What does touch bring? You wave your arms around in order to specify a point on screen instead of waving a mouse around. I don't think that is an advantage. You can control more than one point at a time. That could be an advantage. So far, it's only being used trivially. In this demo it pretty much pinned corners and specified axes. Familiar behaviours on a keyboard. The classic "rotate and scale a photo" demo is not really new, but it's not something we tend to do with mice. Probably because of ambiguity. Two point control makes the difference between scale and rotate intent far more evident and the software can respond more predicably.

There's a degree to which you're limited by the simple fact that the screen is 2d.

Still, we'll see what people come up with in future. For my money the "flapping your arms around" aspect will be the deciding factor.

QFA
And try holding your arms up for a certain amount of time. Depending on your actual physical condition, you'll get tired at some point. Not to mention the lack of precision caused by the absence of resting points for your elbows or wrists. Until we're able to actually sculpt on a virtual 3D model with mocap gloves or similar tech, I fail to see the advantages of this particular method over a mouse/tablet. And those greasy smudges all over...

LucentDreams
07-25-2009, 02:12 AM
so inefficient the extra multi tasking to keep track of all your fingers and their proximity to the screen while interacting its not a natural behavior. If you want an Iphone/Ipod Touch user, they typically will use one finger from each hand or often just one finger when working with the device the majority of the time, and it works well because the hand gestures don't require full arm movement. Large format multi touch is more for communal sessions presentations and the likes not for fine fidelity work like 3D modeling.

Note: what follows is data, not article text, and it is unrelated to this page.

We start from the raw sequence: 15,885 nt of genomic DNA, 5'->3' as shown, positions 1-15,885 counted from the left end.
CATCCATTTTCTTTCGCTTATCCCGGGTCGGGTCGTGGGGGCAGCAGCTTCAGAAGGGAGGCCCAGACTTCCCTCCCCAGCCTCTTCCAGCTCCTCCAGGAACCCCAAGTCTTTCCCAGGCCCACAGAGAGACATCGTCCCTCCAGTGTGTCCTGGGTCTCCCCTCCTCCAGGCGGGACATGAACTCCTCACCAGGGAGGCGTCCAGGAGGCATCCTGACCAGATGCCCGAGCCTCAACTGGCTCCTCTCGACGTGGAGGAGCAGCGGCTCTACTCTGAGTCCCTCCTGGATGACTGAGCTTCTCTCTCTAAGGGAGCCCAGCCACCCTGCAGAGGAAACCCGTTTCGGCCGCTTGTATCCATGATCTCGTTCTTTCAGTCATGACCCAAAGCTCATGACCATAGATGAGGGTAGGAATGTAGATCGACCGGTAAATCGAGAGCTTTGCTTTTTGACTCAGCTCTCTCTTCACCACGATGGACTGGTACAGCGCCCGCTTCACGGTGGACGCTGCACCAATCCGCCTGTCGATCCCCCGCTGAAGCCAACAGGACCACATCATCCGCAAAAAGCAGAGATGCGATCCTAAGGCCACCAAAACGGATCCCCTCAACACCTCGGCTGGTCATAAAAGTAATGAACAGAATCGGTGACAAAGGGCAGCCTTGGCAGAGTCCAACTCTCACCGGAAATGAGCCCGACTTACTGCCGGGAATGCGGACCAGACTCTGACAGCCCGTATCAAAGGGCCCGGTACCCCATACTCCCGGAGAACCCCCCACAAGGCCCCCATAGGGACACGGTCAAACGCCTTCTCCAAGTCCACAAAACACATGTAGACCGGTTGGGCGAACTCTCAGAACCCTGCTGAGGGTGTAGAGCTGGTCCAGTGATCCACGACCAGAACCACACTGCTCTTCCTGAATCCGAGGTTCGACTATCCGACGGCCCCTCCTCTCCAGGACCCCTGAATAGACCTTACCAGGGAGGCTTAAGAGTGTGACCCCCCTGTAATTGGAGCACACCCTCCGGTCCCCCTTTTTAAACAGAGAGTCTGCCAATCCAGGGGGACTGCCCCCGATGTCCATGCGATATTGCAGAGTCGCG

Imhotep397
07-25-2009, 02:20 PM
I don't see this as being very practical, because there are a couple of really major obstacles. 3D applications developers rely heavily on the real proportional space of today's monitors to build interfaces. Pushing tools to the exterior of the screen is critical to leave the center of the screen open for work and that's always been necessary in art regardless of medium. If you have a twenty foot wide screen having tools all pushed to the outside of the screen quickly becomes a chore to work with. With 3D apps the ingenious thing that's been developed is the combination of keyboard keys and mouse/stylus movements not only to execute manipulation commands, but also to separate executed manipulation commands from navigation input commands. You would have to have a "Painter's Palette" to begin to make things easier and even then for 3D that would be problematic because because the user would lose most of the use of one hand. The bigger the screen the bigger the headache will be, but I can see a lot of value in integrating multitouch in a Wacom Cintiq style tablet up to 35". Being able to distinguish a stylus touch from a finger touch could change the whole ball game.